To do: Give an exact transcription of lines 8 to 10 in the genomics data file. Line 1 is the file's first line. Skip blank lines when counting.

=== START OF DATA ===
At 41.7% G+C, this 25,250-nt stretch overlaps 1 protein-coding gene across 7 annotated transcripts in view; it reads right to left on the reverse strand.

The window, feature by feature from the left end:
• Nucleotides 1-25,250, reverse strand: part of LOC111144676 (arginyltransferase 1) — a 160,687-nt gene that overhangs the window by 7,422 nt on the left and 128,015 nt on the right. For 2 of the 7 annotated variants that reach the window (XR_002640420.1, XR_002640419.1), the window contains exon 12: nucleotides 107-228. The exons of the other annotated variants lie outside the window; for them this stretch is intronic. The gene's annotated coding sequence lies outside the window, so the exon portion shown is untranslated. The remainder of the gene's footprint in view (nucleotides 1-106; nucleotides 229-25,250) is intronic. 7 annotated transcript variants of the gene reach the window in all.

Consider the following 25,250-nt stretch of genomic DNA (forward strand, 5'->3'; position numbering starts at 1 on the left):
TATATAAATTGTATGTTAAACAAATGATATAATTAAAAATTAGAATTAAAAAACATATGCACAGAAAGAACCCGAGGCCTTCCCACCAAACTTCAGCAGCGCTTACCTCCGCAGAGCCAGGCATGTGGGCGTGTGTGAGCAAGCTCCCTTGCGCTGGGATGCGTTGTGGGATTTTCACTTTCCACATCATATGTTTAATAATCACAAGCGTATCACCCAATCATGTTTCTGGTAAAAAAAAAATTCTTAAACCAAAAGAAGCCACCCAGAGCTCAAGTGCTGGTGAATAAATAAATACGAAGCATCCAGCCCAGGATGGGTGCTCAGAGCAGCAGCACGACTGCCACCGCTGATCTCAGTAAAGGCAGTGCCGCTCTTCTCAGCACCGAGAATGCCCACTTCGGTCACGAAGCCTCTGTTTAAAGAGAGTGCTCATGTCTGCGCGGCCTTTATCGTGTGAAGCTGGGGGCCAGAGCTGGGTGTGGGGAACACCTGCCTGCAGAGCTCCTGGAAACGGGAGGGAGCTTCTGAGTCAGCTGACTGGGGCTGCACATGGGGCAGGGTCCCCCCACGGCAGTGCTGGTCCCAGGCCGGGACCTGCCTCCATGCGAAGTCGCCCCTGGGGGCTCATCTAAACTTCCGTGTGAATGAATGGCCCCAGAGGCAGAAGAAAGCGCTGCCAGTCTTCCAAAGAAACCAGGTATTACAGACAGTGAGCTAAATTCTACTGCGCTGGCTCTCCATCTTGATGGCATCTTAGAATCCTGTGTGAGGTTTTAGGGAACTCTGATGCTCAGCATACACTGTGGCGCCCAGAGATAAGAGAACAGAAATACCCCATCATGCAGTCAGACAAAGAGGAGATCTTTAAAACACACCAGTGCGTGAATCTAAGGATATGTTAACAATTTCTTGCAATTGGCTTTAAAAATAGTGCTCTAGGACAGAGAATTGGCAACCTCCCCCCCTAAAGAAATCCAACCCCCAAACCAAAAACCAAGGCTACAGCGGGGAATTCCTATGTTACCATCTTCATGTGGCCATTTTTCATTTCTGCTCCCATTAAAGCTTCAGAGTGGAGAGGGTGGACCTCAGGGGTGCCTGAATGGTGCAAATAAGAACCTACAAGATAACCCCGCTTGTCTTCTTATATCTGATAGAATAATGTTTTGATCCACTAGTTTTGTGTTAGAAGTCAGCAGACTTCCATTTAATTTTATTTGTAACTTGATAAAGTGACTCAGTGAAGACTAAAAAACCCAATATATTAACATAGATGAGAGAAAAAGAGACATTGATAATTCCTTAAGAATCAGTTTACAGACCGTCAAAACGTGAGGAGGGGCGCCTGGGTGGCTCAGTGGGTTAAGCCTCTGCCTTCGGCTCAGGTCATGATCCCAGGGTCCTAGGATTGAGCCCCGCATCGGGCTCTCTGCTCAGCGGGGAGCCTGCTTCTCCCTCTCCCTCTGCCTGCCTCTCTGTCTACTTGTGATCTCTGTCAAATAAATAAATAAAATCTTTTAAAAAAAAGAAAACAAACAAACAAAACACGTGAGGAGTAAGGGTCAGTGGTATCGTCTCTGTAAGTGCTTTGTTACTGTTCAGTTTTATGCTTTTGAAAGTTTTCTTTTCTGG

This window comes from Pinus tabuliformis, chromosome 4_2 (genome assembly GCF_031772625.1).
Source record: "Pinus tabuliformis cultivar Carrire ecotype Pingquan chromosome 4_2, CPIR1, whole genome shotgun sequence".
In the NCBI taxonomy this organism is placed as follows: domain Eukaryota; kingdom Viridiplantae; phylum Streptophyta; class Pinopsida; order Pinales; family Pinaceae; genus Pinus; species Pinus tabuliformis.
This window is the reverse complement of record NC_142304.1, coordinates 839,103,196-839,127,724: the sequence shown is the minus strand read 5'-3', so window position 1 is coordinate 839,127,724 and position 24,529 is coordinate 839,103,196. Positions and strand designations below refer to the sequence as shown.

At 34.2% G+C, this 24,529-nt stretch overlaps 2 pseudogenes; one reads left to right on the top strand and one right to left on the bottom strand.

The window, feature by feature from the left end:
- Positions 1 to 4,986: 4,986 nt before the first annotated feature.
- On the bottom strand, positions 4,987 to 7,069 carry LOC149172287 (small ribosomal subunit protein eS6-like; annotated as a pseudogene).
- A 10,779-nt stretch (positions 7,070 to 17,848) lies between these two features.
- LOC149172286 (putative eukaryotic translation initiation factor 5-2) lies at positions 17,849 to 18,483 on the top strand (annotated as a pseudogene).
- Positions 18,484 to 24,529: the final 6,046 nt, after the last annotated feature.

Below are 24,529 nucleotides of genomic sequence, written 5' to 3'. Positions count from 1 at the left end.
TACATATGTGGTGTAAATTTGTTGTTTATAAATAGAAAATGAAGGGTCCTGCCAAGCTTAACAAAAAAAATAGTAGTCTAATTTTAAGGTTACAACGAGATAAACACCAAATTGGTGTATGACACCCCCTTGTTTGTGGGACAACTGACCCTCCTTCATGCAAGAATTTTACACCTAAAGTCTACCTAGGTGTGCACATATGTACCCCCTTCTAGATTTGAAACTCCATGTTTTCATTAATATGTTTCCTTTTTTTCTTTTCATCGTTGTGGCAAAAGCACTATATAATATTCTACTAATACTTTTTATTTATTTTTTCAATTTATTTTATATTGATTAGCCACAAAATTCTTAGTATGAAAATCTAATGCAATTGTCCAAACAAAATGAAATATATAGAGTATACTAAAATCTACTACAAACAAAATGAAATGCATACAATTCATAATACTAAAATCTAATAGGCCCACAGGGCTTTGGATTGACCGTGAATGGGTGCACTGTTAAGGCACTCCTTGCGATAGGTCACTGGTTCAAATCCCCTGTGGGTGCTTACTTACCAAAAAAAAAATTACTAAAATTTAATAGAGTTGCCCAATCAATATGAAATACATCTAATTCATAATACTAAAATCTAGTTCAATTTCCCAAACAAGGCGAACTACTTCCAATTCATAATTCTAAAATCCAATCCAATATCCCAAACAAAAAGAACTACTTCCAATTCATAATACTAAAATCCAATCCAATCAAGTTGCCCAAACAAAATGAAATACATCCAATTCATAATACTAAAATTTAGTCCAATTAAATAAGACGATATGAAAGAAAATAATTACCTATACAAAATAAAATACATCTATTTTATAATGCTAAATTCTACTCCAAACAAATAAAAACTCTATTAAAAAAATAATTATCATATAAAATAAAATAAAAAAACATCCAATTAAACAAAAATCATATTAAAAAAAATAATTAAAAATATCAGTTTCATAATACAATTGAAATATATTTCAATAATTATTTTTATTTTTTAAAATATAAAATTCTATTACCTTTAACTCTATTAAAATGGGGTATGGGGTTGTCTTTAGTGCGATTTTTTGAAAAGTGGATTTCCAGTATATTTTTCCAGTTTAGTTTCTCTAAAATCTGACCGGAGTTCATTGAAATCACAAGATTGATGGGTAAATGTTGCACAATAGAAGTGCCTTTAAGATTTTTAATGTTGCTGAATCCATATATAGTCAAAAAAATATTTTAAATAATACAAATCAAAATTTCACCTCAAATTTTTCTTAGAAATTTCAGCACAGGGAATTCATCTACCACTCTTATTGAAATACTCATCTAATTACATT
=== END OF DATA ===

In the NCBI taxonomy this organism is placed as follows: domain Eukaryota; kingdom Viridiplantae; phylum Streptophyta; class Pinopsida; order Pinales; family Pinaceae; genus Pinus; species Pinus tabuliformis.
This window is the reverse complement of record NC_142304.1, coordinates 839,103,196-839,127,724: the sequence shown is the minus strand read 5'-3', so window position 1 is coordinate 839,127,724 and position 24,529 is coordinate 839,103,196. Positions and strand designations below refer to the sequence as shown.

At 34.2% G+C, this 24,529-nt stretch overlaps 2 pseudogenes; one reads left to right on the top strand and one right to left on the bottom strand.